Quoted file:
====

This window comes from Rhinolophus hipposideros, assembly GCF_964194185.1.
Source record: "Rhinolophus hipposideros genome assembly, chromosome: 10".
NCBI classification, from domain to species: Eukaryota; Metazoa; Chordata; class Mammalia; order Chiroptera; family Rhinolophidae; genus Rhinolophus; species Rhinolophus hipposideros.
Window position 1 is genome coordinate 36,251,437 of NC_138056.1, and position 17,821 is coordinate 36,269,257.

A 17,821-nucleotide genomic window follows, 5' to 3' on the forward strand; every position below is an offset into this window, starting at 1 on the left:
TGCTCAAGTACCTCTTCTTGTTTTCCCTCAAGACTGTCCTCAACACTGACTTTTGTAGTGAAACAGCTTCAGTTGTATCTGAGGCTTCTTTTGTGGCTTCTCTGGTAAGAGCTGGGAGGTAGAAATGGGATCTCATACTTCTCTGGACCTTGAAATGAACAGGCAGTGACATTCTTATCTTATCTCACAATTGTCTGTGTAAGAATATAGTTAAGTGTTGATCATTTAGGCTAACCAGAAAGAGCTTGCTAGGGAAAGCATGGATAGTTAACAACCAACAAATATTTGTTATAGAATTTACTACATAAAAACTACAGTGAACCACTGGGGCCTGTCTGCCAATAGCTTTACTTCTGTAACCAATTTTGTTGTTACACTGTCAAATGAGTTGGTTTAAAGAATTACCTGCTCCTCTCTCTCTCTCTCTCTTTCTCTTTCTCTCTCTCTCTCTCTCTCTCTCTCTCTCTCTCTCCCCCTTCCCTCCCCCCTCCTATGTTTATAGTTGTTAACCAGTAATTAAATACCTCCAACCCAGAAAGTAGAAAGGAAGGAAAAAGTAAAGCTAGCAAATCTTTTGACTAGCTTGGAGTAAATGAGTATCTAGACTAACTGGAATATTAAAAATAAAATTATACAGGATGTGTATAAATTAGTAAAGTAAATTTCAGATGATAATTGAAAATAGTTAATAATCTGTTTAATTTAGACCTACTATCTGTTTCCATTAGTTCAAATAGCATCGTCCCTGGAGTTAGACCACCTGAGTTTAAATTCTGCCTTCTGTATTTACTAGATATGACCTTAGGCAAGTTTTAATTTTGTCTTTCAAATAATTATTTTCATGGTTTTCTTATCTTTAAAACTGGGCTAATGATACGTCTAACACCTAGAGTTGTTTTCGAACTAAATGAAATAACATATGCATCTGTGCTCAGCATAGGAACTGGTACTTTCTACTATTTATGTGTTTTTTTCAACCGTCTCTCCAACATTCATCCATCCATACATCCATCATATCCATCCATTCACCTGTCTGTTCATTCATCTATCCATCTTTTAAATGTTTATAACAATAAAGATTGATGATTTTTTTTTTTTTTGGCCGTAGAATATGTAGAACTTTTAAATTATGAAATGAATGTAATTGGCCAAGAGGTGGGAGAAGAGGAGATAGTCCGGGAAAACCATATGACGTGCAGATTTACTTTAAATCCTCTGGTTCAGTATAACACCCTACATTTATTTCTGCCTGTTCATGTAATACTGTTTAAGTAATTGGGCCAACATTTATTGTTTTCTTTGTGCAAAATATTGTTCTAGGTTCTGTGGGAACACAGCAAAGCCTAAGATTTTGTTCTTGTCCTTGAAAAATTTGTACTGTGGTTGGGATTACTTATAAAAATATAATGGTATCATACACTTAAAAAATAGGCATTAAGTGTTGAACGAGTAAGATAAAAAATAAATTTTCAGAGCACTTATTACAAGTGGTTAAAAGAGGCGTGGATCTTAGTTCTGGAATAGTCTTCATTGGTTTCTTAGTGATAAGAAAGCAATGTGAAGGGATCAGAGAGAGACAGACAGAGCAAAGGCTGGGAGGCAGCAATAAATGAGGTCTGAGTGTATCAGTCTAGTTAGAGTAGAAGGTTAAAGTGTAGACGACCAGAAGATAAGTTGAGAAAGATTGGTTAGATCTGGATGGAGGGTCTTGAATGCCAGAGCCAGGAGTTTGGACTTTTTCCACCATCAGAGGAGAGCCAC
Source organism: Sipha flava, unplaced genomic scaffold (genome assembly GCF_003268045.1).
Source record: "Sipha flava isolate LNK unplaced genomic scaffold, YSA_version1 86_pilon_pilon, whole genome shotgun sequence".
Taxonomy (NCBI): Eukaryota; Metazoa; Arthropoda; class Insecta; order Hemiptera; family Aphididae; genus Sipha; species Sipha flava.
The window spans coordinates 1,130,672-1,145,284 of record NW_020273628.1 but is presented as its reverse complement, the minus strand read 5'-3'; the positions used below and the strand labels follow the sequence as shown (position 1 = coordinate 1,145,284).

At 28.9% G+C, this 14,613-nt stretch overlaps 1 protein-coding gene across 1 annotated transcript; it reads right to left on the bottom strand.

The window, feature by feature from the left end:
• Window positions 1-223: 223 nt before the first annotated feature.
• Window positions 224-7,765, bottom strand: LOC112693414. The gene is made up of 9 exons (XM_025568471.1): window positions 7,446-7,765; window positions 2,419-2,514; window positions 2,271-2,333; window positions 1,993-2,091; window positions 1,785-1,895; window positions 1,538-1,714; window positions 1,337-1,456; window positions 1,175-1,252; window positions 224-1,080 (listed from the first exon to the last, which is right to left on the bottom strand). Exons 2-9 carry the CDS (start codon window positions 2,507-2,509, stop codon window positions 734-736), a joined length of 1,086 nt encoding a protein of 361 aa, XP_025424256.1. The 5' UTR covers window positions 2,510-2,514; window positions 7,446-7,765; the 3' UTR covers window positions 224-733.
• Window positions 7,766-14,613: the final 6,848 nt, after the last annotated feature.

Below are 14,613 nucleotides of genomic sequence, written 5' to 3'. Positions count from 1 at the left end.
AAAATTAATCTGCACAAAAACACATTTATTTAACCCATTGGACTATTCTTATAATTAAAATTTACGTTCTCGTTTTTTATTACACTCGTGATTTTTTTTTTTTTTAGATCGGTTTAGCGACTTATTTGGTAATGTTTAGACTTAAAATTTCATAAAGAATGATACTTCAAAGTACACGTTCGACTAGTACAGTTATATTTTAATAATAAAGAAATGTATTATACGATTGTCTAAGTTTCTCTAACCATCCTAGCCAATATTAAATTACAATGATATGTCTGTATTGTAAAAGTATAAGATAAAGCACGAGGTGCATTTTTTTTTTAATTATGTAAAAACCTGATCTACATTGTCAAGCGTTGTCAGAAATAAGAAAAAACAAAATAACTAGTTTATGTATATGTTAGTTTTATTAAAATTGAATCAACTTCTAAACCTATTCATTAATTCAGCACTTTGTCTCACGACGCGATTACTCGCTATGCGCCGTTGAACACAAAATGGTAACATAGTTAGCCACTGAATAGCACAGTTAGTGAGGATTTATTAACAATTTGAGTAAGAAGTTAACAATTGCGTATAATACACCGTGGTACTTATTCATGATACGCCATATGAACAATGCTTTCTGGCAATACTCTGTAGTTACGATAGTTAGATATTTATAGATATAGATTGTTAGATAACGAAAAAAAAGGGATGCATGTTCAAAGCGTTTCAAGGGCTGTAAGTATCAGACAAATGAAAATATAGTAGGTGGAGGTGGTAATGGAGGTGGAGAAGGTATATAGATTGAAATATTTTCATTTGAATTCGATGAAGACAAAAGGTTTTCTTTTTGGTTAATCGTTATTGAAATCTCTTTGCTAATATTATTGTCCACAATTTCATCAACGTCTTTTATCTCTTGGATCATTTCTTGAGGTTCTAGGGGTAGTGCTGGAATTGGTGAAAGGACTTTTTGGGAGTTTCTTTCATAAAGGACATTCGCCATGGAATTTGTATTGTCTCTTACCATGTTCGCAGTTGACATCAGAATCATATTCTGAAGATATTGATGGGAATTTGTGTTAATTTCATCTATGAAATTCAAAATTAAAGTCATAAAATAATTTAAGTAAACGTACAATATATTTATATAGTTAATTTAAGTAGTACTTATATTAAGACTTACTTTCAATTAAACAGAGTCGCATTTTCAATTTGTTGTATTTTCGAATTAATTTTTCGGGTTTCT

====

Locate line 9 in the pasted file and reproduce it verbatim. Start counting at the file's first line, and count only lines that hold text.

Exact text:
Taxonomy (NCBI): Eukaryota; Metazoa; Arthropoda; class Insecta; order Hemiptera; family Aphididae; genus Sipha; species Sipha flava.